In February 2013, Iran's national police chief Esmaeil Ahmadi-Moqaddam claimed there were about 200,000 people in Iran dependent on alcohol. This number, however, was considered to be more of an estimated guess than a reliable fact.
Dr. Reza Afshari, president of the Asia Pacific Association of Medical Toxicology, executed a yearlong study that ended in March of 2013. Afshari’s final report estimated that more than one million Iranians are regular drinkers that defy the alcohol ban. A surprising fact revealed in the study was that 30% of the drinkers in Iran are women.
Australia’s top-ranked junior tennis player won’t be headed to the US Open next week. Bradley Mousley was slapped with a one-year ban by a Tennis Australia tribunal over taking an ecstasy tablet during an 18th birthday party.
Mousley, currently the No. 17 ranked junior in the world, tested positive for two substances found in ecstasy during a tournament last March in Melbourne and later admitted his drug use to the tribunal. He will not be eligible to compete in tournaments until May 30 of next year. The tribunal concluded that Mousley had no intention of using ecstasy to enhance his tennis and only took the tablet because he wanted to dance at the party, but showed “significant indifference” to their anti-doping code.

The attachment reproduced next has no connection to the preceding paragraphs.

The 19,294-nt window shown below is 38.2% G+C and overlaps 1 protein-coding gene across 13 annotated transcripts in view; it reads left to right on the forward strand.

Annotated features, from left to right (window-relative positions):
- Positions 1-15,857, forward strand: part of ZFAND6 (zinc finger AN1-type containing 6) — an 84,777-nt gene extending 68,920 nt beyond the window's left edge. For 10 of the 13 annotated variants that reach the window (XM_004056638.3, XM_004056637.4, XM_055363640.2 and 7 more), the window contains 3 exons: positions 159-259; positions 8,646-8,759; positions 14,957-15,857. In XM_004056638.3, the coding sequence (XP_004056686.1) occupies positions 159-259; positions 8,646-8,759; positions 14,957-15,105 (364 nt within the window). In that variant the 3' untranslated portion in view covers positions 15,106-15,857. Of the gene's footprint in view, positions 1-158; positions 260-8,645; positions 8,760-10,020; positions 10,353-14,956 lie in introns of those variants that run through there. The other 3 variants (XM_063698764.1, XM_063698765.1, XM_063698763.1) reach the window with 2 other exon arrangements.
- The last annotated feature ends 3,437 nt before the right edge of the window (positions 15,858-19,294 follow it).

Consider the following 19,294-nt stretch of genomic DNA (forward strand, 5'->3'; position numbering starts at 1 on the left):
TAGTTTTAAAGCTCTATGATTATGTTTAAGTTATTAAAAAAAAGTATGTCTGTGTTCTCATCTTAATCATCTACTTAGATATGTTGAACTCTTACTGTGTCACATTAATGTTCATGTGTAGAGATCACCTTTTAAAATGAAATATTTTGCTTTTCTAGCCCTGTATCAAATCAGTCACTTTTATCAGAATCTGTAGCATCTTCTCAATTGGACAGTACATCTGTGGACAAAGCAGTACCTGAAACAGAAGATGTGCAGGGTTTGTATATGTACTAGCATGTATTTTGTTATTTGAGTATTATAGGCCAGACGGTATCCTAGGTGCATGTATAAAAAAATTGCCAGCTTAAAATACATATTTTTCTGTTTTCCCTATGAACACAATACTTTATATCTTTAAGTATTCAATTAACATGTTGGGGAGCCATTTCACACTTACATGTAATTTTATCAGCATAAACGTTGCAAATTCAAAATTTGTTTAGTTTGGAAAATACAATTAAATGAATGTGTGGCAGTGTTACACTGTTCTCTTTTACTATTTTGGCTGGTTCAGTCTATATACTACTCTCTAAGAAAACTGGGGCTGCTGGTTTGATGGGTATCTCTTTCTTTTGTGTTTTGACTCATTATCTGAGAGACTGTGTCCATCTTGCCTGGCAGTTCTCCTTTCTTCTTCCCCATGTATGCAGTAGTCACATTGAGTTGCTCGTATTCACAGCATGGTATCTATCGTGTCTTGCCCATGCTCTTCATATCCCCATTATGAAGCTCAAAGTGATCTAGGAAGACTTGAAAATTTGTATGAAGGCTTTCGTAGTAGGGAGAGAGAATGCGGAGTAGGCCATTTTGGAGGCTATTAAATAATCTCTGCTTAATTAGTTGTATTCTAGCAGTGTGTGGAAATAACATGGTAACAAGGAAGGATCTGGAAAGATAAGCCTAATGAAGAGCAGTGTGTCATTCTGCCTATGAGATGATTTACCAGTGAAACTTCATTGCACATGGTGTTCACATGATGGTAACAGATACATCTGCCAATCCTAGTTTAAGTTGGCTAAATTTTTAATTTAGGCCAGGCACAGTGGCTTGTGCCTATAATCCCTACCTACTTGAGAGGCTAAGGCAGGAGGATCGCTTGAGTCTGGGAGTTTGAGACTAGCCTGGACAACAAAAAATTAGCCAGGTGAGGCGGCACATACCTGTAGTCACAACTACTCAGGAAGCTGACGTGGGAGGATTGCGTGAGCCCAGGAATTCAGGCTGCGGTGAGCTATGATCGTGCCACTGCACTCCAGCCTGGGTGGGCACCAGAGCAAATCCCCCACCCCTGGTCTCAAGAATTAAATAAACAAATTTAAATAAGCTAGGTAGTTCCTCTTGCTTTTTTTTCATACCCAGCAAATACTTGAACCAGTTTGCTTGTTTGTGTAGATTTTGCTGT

The initial proposed ban was supposed to be for two years and Mousley’s father and coach, Craig, said that Tennis Australia was “relentless” in pursuing this. Their lawyer confirmed that they will appeal for a reduced ban of around three months.